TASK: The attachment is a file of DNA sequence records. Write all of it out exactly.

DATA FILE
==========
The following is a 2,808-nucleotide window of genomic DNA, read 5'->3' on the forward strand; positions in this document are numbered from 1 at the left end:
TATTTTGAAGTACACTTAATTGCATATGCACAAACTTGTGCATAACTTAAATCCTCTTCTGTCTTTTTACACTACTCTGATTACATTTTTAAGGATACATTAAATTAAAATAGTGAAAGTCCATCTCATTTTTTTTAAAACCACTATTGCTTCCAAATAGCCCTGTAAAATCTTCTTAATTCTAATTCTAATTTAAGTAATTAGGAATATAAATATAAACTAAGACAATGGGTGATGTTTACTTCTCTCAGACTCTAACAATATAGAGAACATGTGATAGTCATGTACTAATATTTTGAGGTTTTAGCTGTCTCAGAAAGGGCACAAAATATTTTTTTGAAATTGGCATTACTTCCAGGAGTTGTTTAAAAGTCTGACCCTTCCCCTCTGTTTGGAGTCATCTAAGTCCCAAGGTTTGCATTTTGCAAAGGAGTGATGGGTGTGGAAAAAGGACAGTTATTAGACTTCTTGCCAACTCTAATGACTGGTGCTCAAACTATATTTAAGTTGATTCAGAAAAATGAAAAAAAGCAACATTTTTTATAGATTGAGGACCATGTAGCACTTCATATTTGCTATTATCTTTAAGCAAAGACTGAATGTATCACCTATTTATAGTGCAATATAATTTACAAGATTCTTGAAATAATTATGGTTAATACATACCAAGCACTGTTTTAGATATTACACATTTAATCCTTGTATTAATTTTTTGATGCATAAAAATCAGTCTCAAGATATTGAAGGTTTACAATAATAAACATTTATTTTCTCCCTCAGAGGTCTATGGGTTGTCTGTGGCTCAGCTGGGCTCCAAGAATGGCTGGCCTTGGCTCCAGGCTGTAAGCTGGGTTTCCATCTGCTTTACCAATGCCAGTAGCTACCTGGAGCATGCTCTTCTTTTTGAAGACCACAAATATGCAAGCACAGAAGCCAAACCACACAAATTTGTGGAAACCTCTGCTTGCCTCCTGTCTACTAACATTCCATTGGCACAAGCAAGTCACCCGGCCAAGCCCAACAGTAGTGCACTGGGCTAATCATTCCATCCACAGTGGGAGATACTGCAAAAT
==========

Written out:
The following is a 2,808-nucleotide window of genomic DNA, read 5'->3' on the forward strand; positions in this document are numbered from 1 at the left end:
TATTTTGAAGTACACTTAATTGCATATGCACAAACTTGTGCATAACTTAAATCCTCTTCTGTCTTTTTACACTACTCTGATTACATTTTTAAGGATACATTAAATTAAAATAGTGAAAGTCCATCTCATTTTTTTTAAAACCACTATTGCTTCCAAATAGCCCTGTAAAATCTTCTTAATTCTAATTCTAATTTAAGTAATTAGGAATATAAATATAAACTAAGACAATGGGTGATGTTTACTTCTCTCAGACTCTAACAATATAGAGAACATGTGATAGTCATGTACTAATATTTTGAGGTTTTAGCTGTCTCAGAAAGGGCACAAAATATTTTTTTGAAATTGGCATTACTTCCAGGAGTTGTTTAAAAGTCTGACCCTTCCCCTCTGTTTGGAGTCATCTAAGTCCCAAGGTTTGCATTTTGCAAAGGAGTGATGGGTGTGGAAAAAGGACAGTTATTAGACTTCTTGCCAACTCTAATGACTGGTGCTCAAACTATATTTAAGTTGATTCAGAAAAATGAAAAAAAGCAACATTTTTTATAGATTGAGGACCATGTAGCACTTCATATTTGCTATTATCTTTAAGCAAAGACTGAATGTATCACCTATTTATAGTGCAATATAATTTACAAGATTCTTGAAATAATTATGGTTAATACATACCAAGCACTGTTTTAGATATTACACATTTAATCCTTGTATTAATTTTTTGATGCATAAAAATCAGTCTCAAGATATTGAAGGTTTACAATAATAAACATTTATTTTCTCCCTCAGAGGTCTATGGGTTGTCTGTGGCTCAGCTGGGCTCCAAGAATGGCTGGCCTTGGCTCCAGGCTGTAAGCTGGGTTTCCATCTGCTTTACCAATGCCAGTAGCTACCTGGAGCATGCTCTTCTTTTTGAAGACCACAAATATGCAAGCACAGAAGCCAAACCACACAAATTTGTGGAAACCTCTGCTTGCCTCCTGTCTACTAACATTCCATTGGCACAAGCAAGTCACCCGGCCAAGCCCAACAGTAGTGCACTGGGCTAATCATTCCATCCACAGTGGGAGATACTGCAAAAT